In case you were wondering if the goal of vibrant communities with neighborhood-level core activities only happens after an intensive program of growth is launched, read this absolutely beautiful story from a C-stage cluster in the Central region. In this case, an individual “felt the fear and did it anyway”, arising to serve, reaching out to their neighbors, working very hard and consistently to start a devotional meeting—and now there are several core activities in the neighborhood. The struggles—and the confirmations—in the story speak for themselves.
I am writing to inform you of the following activities in my neighborhood. Although I had been virtually inactive for the past few years, I was recently inspired on my recent pilgrimage, most specifically by the evening talk given by one of the members of the International Teaching Center, Mrs. Rachel Ndegwa.
While listening to her talk I gained a new understanding of what I needed to do when I returned to my community. Indeed, I had such a burning desire to rush home to do service that I could barely contain myself in my chair and spent the rest of the pilgrimage planning and praying for what I would do when I returned. More than anything I prayed for steadfastness, that my enthusiasm would not wane when I returned. . . .
Briefly my plan was to start a neighborhood devotional gathering. When I returned I designed an invitation and the first devotional program. Then I went out into my neighborhood. I went alone. Indeed I did not tell anyone about my plan except for my daughter who had accompanied me on pilgrimage. I felt that I needed to do it alone—to prove to myself that this would and could work even in the most stripped-down fashion—all alone. I remembered Martha Root's lonely travels and how much she accomplished. And I remembered a prayer by ‘Abdu’l-Bahá about being alone and yet still serving.
I begged Bahá’u’lláh to allow me to just speak to people I saw on the street even though there were probably not going to be many on a Monday afternoon. As I walked by my next-door neighbor's house, I saw that their two daughters, both young adults, were in the front yard. I approached them, gave them the invitation and devotional program, invited them, and then chit-chatted about our dogs. As I left their yard, I felt a sigh of relief and momentum build. "That wasn't so hard," I told myself. Within 25 minutes, I had handed out 5 invitations which was exactly my goal for that day! In particular I felt good about one woman who seem to magically walk out of her front door as if waiting for me. She had a lovely smile, and we greeted each other warmly. She commented positively on the program, saying that she was gratified to see a quote from the Qur’án. She told me she was Muslim.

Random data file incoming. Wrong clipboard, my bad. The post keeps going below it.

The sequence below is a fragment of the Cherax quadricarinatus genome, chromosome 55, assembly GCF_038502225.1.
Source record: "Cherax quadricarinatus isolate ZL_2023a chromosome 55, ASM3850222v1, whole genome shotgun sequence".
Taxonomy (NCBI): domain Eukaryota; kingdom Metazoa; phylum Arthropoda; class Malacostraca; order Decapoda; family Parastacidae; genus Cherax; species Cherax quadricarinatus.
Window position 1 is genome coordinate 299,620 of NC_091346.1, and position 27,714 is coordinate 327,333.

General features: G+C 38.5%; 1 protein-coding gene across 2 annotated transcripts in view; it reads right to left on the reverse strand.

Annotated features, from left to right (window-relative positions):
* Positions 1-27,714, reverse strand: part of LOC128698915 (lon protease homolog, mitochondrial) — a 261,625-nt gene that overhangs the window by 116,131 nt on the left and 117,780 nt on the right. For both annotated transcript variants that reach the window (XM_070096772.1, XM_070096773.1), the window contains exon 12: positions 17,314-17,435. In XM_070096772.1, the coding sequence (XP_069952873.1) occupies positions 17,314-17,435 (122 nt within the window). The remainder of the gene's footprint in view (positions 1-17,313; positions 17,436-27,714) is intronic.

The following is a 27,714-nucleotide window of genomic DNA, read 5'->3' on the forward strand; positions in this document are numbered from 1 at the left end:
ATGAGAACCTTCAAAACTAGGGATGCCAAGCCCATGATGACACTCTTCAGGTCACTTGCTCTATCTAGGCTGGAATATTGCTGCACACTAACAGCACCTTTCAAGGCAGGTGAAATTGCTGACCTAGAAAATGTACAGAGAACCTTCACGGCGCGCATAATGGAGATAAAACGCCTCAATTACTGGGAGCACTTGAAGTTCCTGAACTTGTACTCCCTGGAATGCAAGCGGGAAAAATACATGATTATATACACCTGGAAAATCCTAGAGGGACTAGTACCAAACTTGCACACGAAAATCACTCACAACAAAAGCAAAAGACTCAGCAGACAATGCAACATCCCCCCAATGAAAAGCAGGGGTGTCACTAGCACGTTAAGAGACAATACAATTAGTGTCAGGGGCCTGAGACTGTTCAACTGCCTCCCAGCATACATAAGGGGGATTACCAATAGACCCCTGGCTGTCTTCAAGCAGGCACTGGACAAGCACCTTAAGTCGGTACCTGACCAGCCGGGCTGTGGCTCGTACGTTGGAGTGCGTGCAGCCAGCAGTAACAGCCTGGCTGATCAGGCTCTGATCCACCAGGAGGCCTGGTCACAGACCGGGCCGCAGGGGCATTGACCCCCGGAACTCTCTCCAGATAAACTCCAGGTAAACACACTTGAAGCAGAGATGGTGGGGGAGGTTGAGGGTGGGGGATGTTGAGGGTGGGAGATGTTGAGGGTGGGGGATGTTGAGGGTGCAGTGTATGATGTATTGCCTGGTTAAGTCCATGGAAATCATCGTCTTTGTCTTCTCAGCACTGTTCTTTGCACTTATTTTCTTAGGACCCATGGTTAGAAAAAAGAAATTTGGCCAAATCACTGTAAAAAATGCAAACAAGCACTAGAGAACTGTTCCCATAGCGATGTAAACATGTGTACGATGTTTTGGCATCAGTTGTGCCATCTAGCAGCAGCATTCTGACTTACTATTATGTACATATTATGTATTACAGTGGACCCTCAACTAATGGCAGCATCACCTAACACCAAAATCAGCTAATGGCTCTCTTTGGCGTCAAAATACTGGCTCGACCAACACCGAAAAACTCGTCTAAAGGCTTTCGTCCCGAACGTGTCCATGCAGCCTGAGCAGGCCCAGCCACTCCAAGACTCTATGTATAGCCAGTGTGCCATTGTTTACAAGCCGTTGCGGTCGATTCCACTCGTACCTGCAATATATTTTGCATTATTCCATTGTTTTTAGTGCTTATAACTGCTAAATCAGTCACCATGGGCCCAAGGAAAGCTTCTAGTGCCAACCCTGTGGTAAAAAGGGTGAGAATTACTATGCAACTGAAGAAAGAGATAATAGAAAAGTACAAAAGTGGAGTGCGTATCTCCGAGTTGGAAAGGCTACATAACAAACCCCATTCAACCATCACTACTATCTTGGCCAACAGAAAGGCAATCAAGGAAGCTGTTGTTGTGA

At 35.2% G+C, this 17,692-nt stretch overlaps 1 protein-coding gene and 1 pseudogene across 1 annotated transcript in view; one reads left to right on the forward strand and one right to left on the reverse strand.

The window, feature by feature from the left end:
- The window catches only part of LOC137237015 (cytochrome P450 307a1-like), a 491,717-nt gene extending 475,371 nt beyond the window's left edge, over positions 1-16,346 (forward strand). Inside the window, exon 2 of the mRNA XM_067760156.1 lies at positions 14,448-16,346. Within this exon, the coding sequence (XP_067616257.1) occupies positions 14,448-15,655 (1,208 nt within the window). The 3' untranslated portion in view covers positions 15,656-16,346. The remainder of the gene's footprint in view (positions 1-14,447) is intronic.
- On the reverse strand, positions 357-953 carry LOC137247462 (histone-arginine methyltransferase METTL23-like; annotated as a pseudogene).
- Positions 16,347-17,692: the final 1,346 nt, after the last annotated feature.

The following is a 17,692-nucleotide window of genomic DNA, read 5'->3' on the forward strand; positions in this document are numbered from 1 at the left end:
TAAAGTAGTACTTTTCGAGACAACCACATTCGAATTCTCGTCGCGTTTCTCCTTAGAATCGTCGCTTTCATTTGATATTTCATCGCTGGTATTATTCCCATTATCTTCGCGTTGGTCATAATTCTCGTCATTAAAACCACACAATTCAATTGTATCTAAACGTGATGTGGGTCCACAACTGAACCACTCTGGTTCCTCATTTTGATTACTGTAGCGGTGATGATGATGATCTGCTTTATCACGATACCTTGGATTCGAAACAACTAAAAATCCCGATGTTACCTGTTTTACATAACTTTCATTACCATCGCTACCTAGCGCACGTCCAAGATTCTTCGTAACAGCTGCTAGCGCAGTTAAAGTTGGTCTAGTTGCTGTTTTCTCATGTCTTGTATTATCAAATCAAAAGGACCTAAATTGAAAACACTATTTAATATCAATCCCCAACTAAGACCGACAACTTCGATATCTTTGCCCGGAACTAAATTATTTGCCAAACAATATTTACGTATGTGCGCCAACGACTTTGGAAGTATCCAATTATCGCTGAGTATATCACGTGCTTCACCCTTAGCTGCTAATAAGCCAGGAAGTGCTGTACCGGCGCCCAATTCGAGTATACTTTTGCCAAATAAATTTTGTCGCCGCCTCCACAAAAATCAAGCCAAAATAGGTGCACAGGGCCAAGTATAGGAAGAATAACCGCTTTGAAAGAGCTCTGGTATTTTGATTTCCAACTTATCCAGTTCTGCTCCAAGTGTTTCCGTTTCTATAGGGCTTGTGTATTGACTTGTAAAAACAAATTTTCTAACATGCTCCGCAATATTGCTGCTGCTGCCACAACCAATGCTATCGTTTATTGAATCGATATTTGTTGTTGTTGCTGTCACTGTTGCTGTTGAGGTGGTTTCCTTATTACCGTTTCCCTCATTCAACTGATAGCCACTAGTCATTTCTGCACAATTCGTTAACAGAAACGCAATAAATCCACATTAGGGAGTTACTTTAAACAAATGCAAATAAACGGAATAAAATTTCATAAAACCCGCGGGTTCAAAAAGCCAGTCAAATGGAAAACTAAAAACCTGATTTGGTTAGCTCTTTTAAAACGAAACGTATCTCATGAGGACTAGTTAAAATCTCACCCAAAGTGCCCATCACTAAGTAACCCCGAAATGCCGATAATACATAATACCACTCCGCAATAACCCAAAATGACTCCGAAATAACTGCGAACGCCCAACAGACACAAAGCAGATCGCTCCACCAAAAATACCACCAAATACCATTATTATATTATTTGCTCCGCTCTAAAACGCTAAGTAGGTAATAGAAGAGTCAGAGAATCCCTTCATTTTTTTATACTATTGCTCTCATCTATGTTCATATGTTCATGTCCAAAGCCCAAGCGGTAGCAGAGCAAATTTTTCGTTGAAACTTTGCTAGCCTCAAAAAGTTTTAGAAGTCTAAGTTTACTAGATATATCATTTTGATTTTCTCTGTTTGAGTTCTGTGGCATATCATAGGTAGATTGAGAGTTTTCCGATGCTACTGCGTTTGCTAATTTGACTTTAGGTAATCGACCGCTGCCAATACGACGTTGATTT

I learned from this first outing that by saying, "Hi, I'm your neighbor," people let down their guard and listened to what I had to say. These were my neighbors, and they were happy to greet a fellow neighbor.
The next few days went out again, but I was less successful in handing out invitations. I felt disappointed. The next day, I was awakened by a knock on the door. It was my Muslim neighbor! She came in and told me that she had shown the program to her husband. She explained that her husband was in the process of establishing a non-profit organization to create a community center for youth. She showed me a flyer which explained his plan and pointed to the bullet that said that they would like to provide classes on the history of world religions to youth. She told me that her husband had sent her over to ask me if I would be willing to teach such a class. I said, "Yes! Indeed, let's start right away here in the neighborhood. We don't need to wait for a physical center to be built." She said, "okay" and we decided that her children would be the first students. I was elated beyond words!
Two days later, this beautiful soul came to our first neighborhood devotions with all her beautiful children. And we had our first children's class right away following the devotions.